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How To Build Finite State Machines using XState and React?

XState is a library for creating, interpreting, and executing finite state machines and statecharts. It's a really powerful package that can be used to manage state in React Apps.

In this guide, we will build a Finite State Machine from scratch using XState and React

Let's dive in!

What is a Finite State Machine?

A finite state machine is a mathematical model of computation that describes the behavior of a system that can be in only one state at any given time. For example, let's say we have a switch button, the state can only be On or Off, it's not possible to have On and Off at the same time and this is a representation of a finite state machine.

I agree that theory alone is always confusing

confused

This is a bit cryptic, but no worries once we start implementing the state machine, it will be much clearer. So, let's create a new React App and add the needed dependencies.

Setting up

To do so, let's run the following command on the terminal to create a fresh React App.

npx create-react-app react-xstate-example

Next, we have to add the xstate and @xstate/react libraries by running the command below:

yarn add xstate@latest @xstate/react

Once the installation is done, we can now start building our state machine in the next section.

Building a State Machine

In this guide, we will build a simple theme switcher, so let's start building first the state machine.

There is a great tool provided by XState, The Xstate Visualizer which allows us to build and visualize the state machine in the browser.

state

Now, let's take a look of our state machine in App.js

  • Appjs
import React from "react"
import { Machine } from "xstate"
import "./App.css"

const changeTheme = Machine({
  id: "theme",
  initial: "dark",
  states: {
    dark: {
      on: { CHANGE: "light" },
    },
    light: {
      on: { CHANGE: "dark" },
    },
  },
})

As you can see here, we use the same state machine built with the visualizer. And of course, we need to import Machine from the xstate library to build the state machine otherwise it won't work.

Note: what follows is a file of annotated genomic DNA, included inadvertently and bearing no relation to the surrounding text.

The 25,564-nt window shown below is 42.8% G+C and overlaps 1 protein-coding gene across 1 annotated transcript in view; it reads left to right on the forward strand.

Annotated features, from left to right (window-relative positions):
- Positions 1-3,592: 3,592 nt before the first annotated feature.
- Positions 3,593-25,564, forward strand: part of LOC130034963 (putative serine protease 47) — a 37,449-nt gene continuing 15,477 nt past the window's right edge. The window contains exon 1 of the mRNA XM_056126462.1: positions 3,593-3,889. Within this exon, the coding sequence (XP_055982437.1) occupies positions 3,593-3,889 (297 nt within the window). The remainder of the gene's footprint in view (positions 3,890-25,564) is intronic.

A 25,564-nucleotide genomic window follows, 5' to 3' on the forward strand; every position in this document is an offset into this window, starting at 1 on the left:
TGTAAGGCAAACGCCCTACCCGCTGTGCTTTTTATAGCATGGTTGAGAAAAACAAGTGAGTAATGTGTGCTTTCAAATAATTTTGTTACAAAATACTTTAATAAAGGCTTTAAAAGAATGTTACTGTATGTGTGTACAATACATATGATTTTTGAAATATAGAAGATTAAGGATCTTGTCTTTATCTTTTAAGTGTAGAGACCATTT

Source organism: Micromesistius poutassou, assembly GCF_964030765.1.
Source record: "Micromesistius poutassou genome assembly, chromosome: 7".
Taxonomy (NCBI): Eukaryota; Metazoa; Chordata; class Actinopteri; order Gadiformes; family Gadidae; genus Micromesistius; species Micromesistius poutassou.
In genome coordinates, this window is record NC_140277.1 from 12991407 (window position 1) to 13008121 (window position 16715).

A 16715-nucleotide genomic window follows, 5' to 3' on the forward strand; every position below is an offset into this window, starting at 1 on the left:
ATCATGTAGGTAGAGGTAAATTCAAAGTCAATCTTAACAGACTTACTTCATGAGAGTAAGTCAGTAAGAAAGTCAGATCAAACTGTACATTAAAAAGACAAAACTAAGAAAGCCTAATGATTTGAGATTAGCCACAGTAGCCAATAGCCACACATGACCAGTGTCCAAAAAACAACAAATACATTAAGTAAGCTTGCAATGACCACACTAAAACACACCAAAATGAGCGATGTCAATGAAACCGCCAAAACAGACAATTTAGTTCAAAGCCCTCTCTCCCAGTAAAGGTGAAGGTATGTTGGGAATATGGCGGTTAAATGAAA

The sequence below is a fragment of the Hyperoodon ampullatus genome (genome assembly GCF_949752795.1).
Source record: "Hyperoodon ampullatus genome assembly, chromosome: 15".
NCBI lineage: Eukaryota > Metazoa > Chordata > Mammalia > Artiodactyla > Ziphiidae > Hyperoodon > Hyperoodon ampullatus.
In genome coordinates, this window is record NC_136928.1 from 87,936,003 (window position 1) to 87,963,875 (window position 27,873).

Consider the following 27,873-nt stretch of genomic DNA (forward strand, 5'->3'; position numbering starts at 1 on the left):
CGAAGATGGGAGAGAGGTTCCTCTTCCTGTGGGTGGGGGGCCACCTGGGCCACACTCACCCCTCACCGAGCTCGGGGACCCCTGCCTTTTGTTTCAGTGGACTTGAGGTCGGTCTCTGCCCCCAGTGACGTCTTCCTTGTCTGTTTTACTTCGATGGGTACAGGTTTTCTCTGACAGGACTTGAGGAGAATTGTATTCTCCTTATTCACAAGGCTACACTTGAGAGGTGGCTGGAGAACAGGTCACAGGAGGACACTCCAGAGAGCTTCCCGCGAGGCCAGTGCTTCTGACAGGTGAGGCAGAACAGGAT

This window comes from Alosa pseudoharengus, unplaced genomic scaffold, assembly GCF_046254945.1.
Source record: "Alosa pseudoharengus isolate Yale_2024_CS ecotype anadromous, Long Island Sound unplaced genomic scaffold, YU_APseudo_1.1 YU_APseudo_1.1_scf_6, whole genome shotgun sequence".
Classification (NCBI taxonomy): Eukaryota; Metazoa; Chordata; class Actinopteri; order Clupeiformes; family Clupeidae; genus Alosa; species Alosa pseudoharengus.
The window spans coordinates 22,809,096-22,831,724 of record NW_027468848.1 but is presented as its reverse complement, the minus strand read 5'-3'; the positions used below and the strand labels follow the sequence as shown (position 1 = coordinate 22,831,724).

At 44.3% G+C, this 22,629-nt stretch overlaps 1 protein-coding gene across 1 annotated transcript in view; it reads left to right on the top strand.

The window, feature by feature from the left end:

Now, let's break down the object passed as an argument to the Machine() method.

  • id: it's the identifier or name of the state machine
  • initial: it's as the name suppose, the initial state of the machine.
  • states: this is where we put our state, here we have two states: dark and light
  • on: it's used to fires an action. Here, we have an event to change the theme.

A state machine alone doesn't do much, let's use it in the next section.

  • App.js
import React from "react"
import { Machine } from "xstate"
import { useMachine } from "@xstate/react"
import "./App.css"

const changeTheme = Machine({
  id: "theme",
  initial: "dark",
  states: {
    dark: {
      on: { CHANGE: "light" },
    },
    light: {
      on: { CHANGE: "dark" },
    },
  },
})

function App() {
  const [current, send] = useMachine(changeTheme)

  return (
    <div className="App">
      <h1>{current.matches("dark") ? "Dark Theme" : "Light Theme"}</h1>
      <button onClick={() => send("CHANGE")}>Change Theme</button>
    </div>
  )
}

export default App

Here, we start by importing the useMachine hook which takes as an argument the state machine and returns the current state and a function to update it. If you are familiar with useState hook, it works the same way.

The current state has a bunch of property, but here we just need the matches() method which checks if the current state is equal or not to the argument passed as a parameter and handle it consequently. And now, if the button is clicked, it will change the theme appropriately.

Great! we have done building a Finite State Machines using XState and React.

Thanks for reading!

You can find the Source code here

Photo by Solé Bicycles on Unsplash

Resources

XState Docs

XState Visualizer

XState Tutorials